December 27, 2013
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Details to remember when planning a New York bar mitzvah

Don’t monkey around with the little details

for The Brooklyn Paper
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Months of planning, sending invitations, and spending thousands of dollars has finally led up to one big day — your child’s bar mitzvah! For some, the day’s schedule will beautifully unfold and play like something out of a silent film. Rituals will be performed, families will bond with friends, and memories will be created. For others, who wait until the last minute to wrap presents, confirm RSVPs, write speeches, and rearrange furniture, the day will arrive and utter chaos will spontaneously ensue, making the event feel more like a real-life version of Mario Kart — complete with lava pits, fire balls, flying turtle shells, and tons of slippery banana peels.

Some decisions you need to make when planning a bar or bat mitzvah are big and obvious: choose a venue, pick a date, hire a DJ, create a guest list, and, of course, have a blast. Yet there are also smaller, finer details that are often overlooked but are equally crucial to your party’s success. To ensure every element is tended to, we’ve asked Allyne Agrest, owner of Events By Allyne, to remind us of easily forgotten must-dos before any bar mitzvah.:

• Set aside about $100 for tips. Your entertainers — DJs, dancers, performers, hosts — are not only doing their best to make your event spectacular, but may also come with assistants that would appreciate a small gesture. $20 per person is reasonable.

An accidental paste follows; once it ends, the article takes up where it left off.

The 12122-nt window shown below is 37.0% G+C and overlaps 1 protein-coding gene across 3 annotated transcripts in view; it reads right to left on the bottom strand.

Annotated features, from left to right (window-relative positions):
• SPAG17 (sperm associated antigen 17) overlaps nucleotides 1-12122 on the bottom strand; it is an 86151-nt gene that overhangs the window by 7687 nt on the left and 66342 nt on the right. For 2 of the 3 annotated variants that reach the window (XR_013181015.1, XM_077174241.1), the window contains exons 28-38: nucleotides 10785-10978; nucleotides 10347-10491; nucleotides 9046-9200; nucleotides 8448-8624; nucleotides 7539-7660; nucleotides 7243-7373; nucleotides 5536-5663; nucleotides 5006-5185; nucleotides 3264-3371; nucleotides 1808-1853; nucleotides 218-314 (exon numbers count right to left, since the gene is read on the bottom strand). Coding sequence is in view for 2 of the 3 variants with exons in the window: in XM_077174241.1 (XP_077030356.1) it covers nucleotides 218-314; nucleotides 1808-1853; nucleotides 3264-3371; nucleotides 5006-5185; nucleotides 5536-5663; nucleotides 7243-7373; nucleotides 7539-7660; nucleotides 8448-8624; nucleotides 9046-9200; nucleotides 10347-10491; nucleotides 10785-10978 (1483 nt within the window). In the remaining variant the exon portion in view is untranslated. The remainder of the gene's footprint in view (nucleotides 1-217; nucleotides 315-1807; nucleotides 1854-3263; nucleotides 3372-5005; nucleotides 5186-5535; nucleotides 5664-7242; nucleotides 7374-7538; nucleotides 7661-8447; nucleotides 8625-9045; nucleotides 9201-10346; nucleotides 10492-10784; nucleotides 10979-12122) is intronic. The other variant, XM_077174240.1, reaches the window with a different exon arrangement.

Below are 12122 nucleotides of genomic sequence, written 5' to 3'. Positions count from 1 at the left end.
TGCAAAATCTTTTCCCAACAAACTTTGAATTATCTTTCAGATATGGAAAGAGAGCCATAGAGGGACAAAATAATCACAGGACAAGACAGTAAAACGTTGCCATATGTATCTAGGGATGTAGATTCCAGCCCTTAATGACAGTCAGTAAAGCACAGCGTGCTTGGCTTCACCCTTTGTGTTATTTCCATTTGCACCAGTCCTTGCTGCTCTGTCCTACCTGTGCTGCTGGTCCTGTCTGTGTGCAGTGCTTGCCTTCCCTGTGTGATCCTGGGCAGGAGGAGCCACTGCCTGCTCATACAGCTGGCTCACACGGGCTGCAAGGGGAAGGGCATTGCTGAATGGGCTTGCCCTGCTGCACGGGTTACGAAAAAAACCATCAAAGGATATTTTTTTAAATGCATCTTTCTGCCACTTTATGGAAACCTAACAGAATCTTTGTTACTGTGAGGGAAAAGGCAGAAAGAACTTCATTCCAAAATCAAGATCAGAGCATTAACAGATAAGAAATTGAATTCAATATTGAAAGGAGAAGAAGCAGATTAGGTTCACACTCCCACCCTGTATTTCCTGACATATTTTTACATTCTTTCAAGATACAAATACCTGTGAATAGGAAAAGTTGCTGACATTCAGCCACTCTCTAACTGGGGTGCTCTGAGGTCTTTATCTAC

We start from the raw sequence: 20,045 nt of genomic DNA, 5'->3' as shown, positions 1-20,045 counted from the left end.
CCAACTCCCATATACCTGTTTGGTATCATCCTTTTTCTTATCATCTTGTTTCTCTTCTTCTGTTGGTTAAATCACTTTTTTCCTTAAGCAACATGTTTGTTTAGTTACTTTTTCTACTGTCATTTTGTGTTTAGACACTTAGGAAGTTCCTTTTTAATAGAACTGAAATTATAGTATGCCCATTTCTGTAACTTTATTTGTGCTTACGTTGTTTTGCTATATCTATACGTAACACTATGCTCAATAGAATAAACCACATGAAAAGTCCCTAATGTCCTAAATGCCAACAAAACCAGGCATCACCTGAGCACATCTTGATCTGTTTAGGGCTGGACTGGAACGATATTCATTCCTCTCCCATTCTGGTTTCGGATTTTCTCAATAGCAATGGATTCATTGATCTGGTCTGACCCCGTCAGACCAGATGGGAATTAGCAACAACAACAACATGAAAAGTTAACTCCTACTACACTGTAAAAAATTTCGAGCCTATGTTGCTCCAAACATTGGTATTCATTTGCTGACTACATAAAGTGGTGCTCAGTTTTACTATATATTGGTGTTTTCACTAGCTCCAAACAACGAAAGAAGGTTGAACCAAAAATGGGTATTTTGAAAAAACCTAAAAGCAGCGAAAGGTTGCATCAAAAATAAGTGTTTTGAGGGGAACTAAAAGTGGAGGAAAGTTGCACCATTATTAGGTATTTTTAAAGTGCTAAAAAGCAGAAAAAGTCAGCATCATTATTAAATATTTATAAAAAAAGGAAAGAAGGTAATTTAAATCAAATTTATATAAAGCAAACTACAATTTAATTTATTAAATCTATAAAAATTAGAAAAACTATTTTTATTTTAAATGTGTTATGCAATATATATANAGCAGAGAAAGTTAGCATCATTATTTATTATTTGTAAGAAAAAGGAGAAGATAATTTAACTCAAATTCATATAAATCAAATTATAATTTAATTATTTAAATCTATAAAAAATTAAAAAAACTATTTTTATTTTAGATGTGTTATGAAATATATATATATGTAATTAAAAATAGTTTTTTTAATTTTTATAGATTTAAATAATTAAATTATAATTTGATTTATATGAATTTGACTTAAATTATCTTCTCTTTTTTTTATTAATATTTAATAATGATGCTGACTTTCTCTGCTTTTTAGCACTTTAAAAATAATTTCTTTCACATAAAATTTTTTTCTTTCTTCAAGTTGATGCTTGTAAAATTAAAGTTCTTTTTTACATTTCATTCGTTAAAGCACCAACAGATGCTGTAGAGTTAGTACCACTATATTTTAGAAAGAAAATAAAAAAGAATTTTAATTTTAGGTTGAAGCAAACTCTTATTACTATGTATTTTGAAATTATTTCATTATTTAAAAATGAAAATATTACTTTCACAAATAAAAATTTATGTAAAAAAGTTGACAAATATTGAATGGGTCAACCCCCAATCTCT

• Make an appointment at the temple prior to the day of the bar mitzvah. You’ll want to make sure your child can take photos and it’s better to be prepared and do so before, just in case any problems arise.

• Throughout the entire planning process, even on the day of, be budget minded. You’re celebrating your child’s milestone and may want to give him everything, but knowing the difference between what’s essential and what everyone can do with and without will save you a monetary headache in the end.

• Decide what type of music you want ahead of time. If you want to make sure your child’s favorite song makes the cut, make sure to talk to your band or DJ in advance. Keep in mind you should also inform them of musical selections you don’t feel are age appropriate as well.

• With celebrations come speeches, and it’s better to sound prepared and eloquent rather than unrehearsed and insincere. Perhaps you don’t want to read your celebratory speech verbatim, but write a draft and print a copy to use as a guide.

•You don’t want to arrive at the venue five minutes before all your guests do to find no food, no decor, missing signage, and a total disaster. Arrive the morning of the event to make sure everything’s running smoothly. Food can often be troublesome, so make sure your caterer has everything under control.

• Guests will come with gifts and will want to know where to place them and when. Will there be a gift table? What about cash? Who will collect it? Make sure to think about and plan these things out before the day of the simcha.

• Kids don’t like wearing uncomfortable, formal shoes, so a lot of them will be taking off their footwear when they arrive at the party. Make sure to have some spare socks on hand. And so things don’t “slide” out of place, may we suggest some “Grippy socks” (YouTube video below), which grip the ground and can also double as party favors.

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